I wrote “Unhappy with Clinton, Bloomberg Proves Every Point Sanders Has Ever Made About Billionaires” just two weeks ago. The piece was based on what unnamed sources were telling the New York Times about the plutocrat and former New York City mayor’s presidential aspirations.
In an interview with the Financial Times, Bloomberg confirmed the rumors that he is making up his mind about entering the presidential race. He also told the FT (no full interview has been published as of yet) that “I find the level of discourse and discussion distressingly banal and an outrage and an insult to the voters,” adding that the American public deserves “a lot better,” and that “I’m listening to what candidates are saying and what the primary voters appear to be doing.”
It has been written, and Bloomberg doesn’t seem to contradict it, that he is dissatisfied with the way Hillary Clinton is managing her campaign, on the one hand, the prospect of a win by fellow billionaire Donald Trump, and a victory of Bernie Sanders over Clinton. It would be very interesting to hear his assessment of the significance of voters choosing Sanders over Clinton and how his own possible candidacy would address that, since a run by Bloomberg surely would not be to the left of Clinton or Sanders.
Hillary Clinton, according to FT, has recently expressed the belief that Bloomberg would only run if she isn’t the winner. However, the earliest the Democratic primary is expected to yield a nominee is in May. With the gap narrowed to single digits between the two candidates left, Clinton and Sanders, it is more likely that Bloomberg, if he enters the race, will do so well before it is known which Democrat will lead the party in the presidential race. Bloomberg has also told FT that he needs to get on state ballots by the beginning of March.
That Bloomberg would deem dismal the level of discourse on the Republican side of the primary is consistent with the views he’s expressed in the past, and his relatively moderate approach to most issues of the day. It remains obvious that Bloomberg’s main concerns lay with what is happening on the Democratic side of the equation. It is more likely than unlikely that Bloomberg feels the presidential race requires his intervention as savior from Clinton’s failure to keep the publicly perceived momentum she had. He has that much of an ego, apparently.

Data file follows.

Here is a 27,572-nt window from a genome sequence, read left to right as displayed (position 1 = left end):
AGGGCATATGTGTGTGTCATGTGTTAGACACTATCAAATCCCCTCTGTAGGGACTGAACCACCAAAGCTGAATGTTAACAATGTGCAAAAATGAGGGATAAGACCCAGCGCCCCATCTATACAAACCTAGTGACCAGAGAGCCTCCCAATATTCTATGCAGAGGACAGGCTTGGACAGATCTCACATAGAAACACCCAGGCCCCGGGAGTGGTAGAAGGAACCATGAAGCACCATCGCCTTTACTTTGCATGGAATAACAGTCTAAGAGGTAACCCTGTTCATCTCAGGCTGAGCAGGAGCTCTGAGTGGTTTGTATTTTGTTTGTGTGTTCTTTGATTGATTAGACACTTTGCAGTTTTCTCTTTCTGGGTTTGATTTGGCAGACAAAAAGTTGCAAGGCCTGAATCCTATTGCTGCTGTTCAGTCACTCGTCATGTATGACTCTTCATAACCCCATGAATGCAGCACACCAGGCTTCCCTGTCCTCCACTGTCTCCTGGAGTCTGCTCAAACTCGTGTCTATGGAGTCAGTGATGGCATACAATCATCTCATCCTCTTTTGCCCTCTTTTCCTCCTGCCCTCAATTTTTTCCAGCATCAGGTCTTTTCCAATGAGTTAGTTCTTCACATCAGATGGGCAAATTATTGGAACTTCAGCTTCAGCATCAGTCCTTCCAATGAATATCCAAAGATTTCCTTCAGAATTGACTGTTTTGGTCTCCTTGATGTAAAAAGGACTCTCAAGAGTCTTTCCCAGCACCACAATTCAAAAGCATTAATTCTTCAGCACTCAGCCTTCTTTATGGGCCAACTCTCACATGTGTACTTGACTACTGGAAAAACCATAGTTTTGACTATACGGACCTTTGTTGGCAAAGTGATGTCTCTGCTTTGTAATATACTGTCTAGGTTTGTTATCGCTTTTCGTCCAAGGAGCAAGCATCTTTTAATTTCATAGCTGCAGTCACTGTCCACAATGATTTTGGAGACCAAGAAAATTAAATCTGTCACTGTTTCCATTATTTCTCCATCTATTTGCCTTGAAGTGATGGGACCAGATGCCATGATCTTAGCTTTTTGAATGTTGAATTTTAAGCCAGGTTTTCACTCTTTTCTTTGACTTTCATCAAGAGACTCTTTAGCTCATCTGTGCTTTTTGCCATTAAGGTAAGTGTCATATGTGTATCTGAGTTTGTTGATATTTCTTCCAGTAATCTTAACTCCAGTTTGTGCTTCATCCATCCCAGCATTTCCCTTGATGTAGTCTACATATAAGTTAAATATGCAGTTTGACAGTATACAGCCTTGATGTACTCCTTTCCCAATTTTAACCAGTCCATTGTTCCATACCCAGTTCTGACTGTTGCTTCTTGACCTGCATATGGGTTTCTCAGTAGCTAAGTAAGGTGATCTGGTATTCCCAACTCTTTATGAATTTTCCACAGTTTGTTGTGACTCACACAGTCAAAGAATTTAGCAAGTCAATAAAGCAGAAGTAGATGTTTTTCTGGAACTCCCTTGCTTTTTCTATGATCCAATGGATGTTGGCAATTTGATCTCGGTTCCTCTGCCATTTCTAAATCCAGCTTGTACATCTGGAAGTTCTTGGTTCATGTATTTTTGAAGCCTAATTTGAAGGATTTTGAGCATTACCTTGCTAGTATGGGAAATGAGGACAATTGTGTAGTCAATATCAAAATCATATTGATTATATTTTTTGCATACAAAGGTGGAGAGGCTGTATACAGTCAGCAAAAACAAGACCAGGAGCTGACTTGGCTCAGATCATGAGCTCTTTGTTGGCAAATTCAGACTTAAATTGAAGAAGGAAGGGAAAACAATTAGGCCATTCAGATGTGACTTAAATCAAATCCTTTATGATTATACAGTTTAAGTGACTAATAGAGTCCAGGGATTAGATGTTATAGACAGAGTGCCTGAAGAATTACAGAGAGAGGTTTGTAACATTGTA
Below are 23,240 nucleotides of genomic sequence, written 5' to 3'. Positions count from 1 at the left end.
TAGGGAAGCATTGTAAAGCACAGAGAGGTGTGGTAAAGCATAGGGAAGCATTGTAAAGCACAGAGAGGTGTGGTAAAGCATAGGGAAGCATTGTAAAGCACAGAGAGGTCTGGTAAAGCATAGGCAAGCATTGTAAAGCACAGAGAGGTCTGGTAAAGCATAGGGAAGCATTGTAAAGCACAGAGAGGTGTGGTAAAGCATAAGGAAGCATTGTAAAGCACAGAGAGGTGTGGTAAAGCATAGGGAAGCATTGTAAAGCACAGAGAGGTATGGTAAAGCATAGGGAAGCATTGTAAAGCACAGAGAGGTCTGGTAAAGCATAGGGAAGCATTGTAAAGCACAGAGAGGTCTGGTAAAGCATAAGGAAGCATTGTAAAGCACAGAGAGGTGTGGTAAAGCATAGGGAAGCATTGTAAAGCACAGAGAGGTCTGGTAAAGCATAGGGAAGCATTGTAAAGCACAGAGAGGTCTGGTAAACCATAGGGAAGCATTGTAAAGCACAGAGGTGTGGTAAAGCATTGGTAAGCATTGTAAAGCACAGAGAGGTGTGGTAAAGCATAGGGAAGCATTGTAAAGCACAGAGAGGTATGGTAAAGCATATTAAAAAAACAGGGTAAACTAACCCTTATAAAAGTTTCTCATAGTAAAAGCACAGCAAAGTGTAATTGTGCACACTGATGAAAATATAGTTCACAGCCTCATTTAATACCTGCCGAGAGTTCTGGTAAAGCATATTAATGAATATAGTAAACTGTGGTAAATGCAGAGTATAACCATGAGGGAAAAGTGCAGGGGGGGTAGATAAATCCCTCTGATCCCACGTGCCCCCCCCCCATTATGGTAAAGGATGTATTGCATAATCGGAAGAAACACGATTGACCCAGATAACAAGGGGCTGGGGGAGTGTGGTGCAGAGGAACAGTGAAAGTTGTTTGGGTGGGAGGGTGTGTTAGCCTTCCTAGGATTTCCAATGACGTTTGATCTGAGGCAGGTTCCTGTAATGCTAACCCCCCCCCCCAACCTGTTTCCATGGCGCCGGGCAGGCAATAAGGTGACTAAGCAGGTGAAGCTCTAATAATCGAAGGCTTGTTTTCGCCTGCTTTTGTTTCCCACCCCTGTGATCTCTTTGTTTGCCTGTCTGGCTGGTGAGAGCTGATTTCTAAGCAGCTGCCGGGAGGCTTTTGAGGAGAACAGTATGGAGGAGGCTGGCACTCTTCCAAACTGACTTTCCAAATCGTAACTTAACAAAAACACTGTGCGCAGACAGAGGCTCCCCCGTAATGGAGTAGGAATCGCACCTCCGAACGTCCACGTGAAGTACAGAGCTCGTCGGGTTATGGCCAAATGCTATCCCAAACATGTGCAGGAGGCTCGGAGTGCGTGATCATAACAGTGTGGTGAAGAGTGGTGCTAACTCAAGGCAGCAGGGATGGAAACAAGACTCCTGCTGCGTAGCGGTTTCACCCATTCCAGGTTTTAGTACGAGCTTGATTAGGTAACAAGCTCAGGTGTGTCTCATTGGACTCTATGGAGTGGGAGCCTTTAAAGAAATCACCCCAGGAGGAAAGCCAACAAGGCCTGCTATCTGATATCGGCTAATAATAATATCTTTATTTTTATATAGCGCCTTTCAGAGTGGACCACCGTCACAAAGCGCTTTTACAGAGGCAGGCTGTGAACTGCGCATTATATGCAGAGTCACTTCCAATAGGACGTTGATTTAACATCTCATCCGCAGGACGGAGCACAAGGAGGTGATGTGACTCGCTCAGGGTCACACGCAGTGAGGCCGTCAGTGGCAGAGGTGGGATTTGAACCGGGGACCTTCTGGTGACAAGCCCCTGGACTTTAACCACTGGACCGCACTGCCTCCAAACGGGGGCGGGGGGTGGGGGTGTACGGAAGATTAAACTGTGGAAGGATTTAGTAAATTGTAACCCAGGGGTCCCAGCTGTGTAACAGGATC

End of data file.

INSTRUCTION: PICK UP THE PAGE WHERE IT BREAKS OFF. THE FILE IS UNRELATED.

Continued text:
What Bloomberg doesn’t seem to account for is that whatever momentum Clinton has had, these past seven years, it was almost entirely a media invention, as evidenced by Clinton’s repeat performance this election cycle. What is interesting is that Bloomberg has chosen, at this moment, to be quoted directly, rather than have a surrogate confirm his interest in the race. His statement, in and of itself signals a lack of confidence that is sure to sink Clinton a bit further. It also broadcasts, in the most obvious of ways, that to a plutocrat like Bloomberg, only a successful candidacy by Clinton is acceptable. Given the current popular sentiment, he is only doing Sanders a favor by confirming what Sanders has been claiming about money, politics, and the .01%.
Bloomberg is using some of his money to commission a poll to help him determine what his entry into the fray may do. It seems highly unlikely to me that anyone who is attracted to Sanders at the moment, would drop him like a hot potato the instant Bloomberg makes his grand entrance. The core of Sanders’ appeal is the worry about America having become a plutocracy. Just as unlikely is the prospect that Trump’s supporters will run to Bloomberg, although some may. The likeliest scenario is that Bloomberg would draw most of his support from Clinton voters, especially if Sanders continues to close the gap. Either way, the onus on the next Democratic presidential candidate, whomever it is, will be to garner high voter turnout in order to ensure one house of Congress reverts to Democratic control. Without getting one house back, Democratic victory is sure to be hollow.
Will a run by Bloomberg complicate things? Yes, it will, but I don’t think such a run will be detrimental to those Bloomberg intends to intervene against. In a three-way match-up between Trump, Sanders, and Bloomberg, with Clinton having been eliminated in the Democratic primary, I find it inconceivable that Bloomberg will have any success in winning over the Black or Hispanic votes. Should Sanders be able to excite the Democratic base enough to bring about high voter turnouts, then Bloomberg would act as a spoiler for the GOP, taking whatever moderate vote it might still have, ensuring a Democrat wins the White House. A Bloomberg run may well be the catalyst to lighting a fire under voters who are still on the fence. So, bring it on, Michael! Bring it on!
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